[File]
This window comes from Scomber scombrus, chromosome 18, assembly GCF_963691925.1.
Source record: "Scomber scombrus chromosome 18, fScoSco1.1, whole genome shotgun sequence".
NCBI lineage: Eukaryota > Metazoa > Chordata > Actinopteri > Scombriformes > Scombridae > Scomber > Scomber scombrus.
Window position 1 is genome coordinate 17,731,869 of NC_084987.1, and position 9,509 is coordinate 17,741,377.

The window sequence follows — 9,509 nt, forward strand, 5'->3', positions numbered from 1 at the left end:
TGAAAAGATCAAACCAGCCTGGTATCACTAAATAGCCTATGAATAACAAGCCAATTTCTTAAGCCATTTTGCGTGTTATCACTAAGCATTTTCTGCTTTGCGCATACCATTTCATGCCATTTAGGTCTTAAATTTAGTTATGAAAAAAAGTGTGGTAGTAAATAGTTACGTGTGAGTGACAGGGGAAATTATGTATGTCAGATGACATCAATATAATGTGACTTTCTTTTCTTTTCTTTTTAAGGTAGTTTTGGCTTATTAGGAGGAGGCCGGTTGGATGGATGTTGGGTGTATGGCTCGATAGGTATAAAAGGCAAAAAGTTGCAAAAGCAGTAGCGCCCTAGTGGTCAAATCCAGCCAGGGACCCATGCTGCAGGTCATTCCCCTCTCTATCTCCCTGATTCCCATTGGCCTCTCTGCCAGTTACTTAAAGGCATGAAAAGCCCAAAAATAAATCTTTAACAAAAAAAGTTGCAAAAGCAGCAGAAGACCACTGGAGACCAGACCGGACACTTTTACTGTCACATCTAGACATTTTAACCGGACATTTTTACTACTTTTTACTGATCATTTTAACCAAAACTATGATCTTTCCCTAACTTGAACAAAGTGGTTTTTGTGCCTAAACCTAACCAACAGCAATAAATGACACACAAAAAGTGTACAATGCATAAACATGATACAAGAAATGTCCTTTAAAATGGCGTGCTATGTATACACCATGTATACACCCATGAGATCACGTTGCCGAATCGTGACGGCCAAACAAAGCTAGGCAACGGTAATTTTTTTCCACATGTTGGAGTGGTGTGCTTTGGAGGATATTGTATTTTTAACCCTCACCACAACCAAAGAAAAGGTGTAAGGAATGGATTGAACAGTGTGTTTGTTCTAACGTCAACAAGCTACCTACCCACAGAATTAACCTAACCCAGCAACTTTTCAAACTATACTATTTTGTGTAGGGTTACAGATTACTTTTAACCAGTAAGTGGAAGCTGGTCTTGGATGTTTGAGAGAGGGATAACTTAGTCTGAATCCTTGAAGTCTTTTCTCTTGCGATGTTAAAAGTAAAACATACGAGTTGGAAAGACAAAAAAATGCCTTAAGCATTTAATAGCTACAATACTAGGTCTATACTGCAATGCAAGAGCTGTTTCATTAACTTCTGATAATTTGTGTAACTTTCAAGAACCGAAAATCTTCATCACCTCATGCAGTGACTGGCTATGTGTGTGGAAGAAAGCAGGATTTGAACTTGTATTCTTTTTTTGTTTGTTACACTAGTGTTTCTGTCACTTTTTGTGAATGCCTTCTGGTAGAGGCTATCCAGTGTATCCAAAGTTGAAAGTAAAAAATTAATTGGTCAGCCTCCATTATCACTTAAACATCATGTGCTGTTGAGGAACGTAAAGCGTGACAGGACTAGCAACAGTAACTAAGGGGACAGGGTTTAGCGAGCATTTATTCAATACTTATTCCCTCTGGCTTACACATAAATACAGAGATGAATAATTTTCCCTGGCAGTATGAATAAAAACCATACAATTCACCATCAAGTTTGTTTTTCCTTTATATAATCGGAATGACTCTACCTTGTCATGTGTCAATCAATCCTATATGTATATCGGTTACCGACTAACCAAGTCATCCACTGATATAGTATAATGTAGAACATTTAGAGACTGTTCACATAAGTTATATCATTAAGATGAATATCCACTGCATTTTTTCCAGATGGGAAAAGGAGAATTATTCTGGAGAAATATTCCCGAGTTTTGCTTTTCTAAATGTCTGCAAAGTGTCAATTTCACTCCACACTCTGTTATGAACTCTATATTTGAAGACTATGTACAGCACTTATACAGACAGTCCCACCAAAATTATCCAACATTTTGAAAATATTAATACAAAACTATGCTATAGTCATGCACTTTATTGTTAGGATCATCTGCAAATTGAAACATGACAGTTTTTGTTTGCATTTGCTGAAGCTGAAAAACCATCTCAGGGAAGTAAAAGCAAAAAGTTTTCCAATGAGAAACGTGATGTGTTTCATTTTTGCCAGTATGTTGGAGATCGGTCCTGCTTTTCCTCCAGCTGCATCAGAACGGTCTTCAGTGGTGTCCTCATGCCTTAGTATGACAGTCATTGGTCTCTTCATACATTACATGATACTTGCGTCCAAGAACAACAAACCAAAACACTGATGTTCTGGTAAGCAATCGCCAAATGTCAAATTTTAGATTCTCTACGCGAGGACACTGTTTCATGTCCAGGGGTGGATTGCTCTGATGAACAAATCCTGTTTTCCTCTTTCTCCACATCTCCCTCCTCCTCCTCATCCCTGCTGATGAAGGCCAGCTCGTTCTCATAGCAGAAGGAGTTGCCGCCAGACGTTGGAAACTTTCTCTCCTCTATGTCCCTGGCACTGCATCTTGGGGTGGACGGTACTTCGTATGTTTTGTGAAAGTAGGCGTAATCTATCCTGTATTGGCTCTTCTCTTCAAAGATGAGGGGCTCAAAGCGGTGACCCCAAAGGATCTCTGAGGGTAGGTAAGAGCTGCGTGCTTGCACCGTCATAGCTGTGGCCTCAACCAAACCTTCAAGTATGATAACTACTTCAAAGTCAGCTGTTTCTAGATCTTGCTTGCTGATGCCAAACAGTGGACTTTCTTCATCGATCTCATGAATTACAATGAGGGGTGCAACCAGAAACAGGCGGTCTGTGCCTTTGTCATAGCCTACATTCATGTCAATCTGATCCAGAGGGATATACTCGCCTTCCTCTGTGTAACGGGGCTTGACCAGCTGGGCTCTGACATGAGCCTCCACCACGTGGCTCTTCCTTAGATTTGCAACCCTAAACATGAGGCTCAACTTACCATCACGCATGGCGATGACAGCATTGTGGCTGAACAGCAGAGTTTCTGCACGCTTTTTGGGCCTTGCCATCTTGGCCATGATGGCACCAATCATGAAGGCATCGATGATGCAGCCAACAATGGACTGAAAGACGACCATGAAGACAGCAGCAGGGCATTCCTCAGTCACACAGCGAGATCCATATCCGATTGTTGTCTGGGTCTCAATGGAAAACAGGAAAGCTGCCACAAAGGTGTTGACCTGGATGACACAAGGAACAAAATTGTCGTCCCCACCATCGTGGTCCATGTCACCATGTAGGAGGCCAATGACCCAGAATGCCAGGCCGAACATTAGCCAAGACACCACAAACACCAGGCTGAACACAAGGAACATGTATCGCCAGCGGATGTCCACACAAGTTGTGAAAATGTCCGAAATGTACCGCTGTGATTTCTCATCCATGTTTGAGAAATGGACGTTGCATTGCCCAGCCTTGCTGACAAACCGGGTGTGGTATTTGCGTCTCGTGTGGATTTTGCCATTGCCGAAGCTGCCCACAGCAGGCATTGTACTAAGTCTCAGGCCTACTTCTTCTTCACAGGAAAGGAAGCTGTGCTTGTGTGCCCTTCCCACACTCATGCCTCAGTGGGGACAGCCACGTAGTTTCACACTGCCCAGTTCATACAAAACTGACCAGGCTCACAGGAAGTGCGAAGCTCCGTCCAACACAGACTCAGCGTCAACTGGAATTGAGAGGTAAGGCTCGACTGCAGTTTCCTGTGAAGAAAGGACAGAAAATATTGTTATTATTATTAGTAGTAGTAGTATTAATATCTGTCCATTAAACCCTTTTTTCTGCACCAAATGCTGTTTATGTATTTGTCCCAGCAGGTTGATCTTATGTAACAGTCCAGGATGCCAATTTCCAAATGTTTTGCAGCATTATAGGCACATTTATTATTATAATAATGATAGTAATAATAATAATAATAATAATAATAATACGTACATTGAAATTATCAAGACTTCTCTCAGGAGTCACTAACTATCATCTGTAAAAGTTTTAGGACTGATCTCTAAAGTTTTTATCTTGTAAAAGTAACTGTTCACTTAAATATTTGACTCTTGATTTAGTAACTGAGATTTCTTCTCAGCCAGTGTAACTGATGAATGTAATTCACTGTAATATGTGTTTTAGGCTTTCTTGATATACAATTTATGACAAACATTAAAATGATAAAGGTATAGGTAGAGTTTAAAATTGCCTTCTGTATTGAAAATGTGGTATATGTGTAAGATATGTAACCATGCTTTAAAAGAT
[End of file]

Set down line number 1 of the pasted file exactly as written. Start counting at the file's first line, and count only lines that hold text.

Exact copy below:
This window comes from Scomber scombrus, chromosome 18, assembly GCF_963691925.1.